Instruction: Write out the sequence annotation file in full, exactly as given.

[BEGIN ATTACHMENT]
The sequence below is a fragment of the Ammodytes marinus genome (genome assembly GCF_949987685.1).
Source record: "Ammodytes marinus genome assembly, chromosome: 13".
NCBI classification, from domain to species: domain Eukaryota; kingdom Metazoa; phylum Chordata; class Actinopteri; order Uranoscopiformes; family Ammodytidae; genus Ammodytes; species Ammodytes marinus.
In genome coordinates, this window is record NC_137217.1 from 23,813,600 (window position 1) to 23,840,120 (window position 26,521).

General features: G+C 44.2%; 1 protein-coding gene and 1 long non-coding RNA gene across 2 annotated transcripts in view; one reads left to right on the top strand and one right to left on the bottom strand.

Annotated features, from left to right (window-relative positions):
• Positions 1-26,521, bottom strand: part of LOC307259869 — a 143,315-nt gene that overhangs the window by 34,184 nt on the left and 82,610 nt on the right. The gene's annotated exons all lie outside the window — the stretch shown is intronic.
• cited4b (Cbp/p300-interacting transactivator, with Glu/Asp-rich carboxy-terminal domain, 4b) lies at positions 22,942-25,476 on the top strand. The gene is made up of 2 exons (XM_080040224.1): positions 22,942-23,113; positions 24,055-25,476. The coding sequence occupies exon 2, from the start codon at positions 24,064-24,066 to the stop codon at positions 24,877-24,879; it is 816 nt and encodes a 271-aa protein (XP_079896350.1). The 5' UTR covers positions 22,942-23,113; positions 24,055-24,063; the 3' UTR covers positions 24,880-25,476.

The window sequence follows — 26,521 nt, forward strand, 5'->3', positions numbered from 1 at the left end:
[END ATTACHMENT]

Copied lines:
The sequence below is a fragment of the Ammodytes marinus genome (genome assembly GCF_949987685.1).
Source record: "Ammodytes marinus genome assembly, chromosome: 13".
NCBI classification, from domain to species: domain Eukaryota; kingdom Metazoa; phylum Chordata; class Actinopteri; order Uranoscopiformes; family Ammodytidae; genus Ammodytes; species Ammodytes marinus.
In genome coordinates, this window is record NC_137217.1 from 23,813,600 (window position 1) to 23,840,120 (window position 26,521).

General features: G+C 44.2%; 1 protein-coding gene and 1 long non-coding RNA gene across 2 annotated transcripts in view; one reads left to right on the top strand and one right to left on the bottom strand.

Annotated features, from left to right (window-relative positions):
• Positions 1-26,521, bottom strand: part of LOC307259869 — a 143,315-nt gene that overhangs the window by 34,184 nt on the left and 82,610 nt on the right. The gene's annotated exons all lie outside the window — the stretch shown is intronic.
• cited4b (Cbp/p300-interacting transactivator, with Glu/Asp-rich carboxy-terminal domain, 4b) lies at positions 22,942-25,476 on the top strand. The gene is made up of 2 exons (XM_080040224.1): positions 22,942-23,113; positions 24,055-25,476. The coding sequence occupies exon 2, from the start codon at positions 24,064-24,066 to the stop codon at positions 24,877-24,879; it is 816 nt and encodes a 271-aa protein (XP_079896350.1). The 5' UTR covers positions 22,942-23,113; positions 24,055-24,063; the 3' UTR covers positions 24,880-25,476.

The window sequence follows — 26,521 nt, forward strand, 5'->3', positions numbered from 1 at the left end: